Nothing kicks off the new year quite like the Tournament of Roses Parade. The 129th annual event, which will feature an abundance of floral floats, lively marching bands and high-stepping horses, commemorates the Rose Bowl college football championship. And this year, it’s a showdown between the Georgia Bulldogs and Oklahoma Sooners. Curious about the big bash? Here are five things you should know:
It’s an affair more than a century old.
Coined as “America’s New Year Celebration,” the Rose Parade began in 1890 thanks to the Hunt Valley Club, a private social organization in California. Its members, who were former residents of the East Coast and Midwest, were eager to show off their new home’s yearlong warm weather. Thus, a festival of flowers, music and sports was created at the top of the year, where locals could enjoy chariot races and revel in the blooming flowers in the midst of winter.
The first associated football game wasn’t until 1902.
The first match, played on Jan. 1, 1902, was called the Tournament East–West football game, and Michigan dominated Stanford. The next playoff didn’t happen until 14 years later in 1916, and it has been played annually ever since. It’s now also called “The Granddaddy of Them All” because it’s known as the oldest bowl game in U.S. history.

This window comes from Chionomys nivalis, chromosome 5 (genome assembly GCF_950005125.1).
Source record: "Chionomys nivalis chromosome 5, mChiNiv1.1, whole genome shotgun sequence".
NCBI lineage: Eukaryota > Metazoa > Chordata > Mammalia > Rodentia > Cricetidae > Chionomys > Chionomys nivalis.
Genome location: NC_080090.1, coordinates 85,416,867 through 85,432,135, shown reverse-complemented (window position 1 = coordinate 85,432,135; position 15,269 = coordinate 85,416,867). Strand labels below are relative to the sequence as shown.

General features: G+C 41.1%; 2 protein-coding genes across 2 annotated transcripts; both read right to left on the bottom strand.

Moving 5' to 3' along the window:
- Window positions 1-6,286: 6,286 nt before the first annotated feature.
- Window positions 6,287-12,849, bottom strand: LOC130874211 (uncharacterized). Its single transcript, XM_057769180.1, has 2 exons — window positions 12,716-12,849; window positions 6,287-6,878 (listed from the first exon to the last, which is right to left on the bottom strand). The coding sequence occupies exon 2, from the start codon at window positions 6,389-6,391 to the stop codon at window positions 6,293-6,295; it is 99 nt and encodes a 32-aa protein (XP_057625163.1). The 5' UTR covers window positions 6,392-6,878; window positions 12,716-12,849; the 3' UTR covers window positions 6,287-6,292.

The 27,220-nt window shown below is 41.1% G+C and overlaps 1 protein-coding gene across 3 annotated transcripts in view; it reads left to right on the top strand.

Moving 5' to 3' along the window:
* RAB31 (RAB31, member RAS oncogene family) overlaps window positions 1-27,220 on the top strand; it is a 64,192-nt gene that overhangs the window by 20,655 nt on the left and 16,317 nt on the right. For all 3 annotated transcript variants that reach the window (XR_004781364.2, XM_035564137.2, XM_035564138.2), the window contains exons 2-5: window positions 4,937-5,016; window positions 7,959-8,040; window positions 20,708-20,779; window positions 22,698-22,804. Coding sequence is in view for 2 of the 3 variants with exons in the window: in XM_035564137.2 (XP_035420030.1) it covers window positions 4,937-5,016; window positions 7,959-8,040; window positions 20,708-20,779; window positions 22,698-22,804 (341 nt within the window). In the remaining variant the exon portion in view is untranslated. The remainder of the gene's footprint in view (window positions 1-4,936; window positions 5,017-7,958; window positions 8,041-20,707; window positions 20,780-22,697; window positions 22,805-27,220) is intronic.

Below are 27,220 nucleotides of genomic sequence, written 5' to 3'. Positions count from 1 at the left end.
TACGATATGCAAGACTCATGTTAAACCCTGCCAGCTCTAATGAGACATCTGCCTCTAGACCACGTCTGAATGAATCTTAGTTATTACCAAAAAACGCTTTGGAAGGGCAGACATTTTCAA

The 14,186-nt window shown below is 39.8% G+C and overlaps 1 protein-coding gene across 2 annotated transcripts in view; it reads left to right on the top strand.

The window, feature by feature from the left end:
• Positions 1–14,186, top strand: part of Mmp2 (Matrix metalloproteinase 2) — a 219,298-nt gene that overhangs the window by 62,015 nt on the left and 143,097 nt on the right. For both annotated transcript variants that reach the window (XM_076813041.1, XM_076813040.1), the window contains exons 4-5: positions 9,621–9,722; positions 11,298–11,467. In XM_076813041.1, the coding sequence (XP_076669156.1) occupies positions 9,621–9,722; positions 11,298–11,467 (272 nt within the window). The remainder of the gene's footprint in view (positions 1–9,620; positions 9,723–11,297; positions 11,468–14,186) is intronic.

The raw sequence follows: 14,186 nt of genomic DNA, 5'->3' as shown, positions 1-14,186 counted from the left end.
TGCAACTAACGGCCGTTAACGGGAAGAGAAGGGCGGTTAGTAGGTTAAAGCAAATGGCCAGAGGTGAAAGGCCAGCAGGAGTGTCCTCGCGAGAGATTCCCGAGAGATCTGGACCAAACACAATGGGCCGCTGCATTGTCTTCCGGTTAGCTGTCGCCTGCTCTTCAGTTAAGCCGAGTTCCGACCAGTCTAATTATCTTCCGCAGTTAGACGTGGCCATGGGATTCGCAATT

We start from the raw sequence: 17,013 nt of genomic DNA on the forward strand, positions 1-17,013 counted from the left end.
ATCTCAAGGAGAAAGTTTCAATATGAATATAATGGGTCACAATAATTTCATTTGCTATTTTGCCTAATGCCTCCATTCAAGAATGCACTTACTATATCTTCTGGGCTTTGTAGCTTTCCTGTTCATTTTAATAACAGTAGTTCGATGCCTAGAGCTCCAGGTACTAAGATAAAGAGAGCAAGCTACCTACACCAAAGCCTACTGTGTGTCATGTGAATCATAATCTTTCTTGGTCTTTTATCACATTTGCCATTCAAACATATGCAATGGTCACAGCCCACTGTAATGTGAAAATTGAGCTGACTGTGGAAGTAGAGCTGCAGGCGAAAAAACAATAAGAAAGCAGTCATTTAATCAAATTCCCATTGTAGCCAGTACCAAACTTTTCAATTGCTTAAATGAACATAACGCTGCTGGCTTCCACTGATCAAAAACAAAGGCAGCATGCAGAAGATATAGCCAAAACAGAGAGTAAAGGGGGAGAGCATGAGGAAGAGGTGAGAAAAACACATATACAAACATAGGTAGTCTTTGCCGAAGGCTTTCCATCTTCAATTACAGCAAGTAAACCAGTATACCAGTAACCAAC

It takes 80,000 hours to organize.
More than 900 people spend a combined 80,000 hours each year putting on the occasion. Every team member is assigned to one of 31 committees with responsibilities that include selecting parade participants, arranging media coverage and giving presentations. The volunteers are nicknamed the “White Suiters” because of the white uniforms they wear while working.
If New Year’s Day falls on a Sunday, they move the festivities to the following Monday. The rule was implemented in the 1890s because coordinators did not want to disturb the horses standing outside Sunday church services. Although the animals no longer tether near places of worship, the tradition remains.
Hundreds of thousands tune in each year.
In 2017, the gathering drew an estimated 700,000 attendees to the streets of Pasadena, and about 28 million people around the globe watched on television. Networks, such as ABC, NBC and HGTV, broadcast the fest each year.
This year’s theme is “Making a Difference.”
Organizers are honoring people in communities who quietly work to benefit others without recognition. “It’s about the human acts of kindness that enrich the lives of others and are the source of inspiration, hope, joy and optimism for all of us,” Tournament of Roses President Lance Tibbet said in a statement.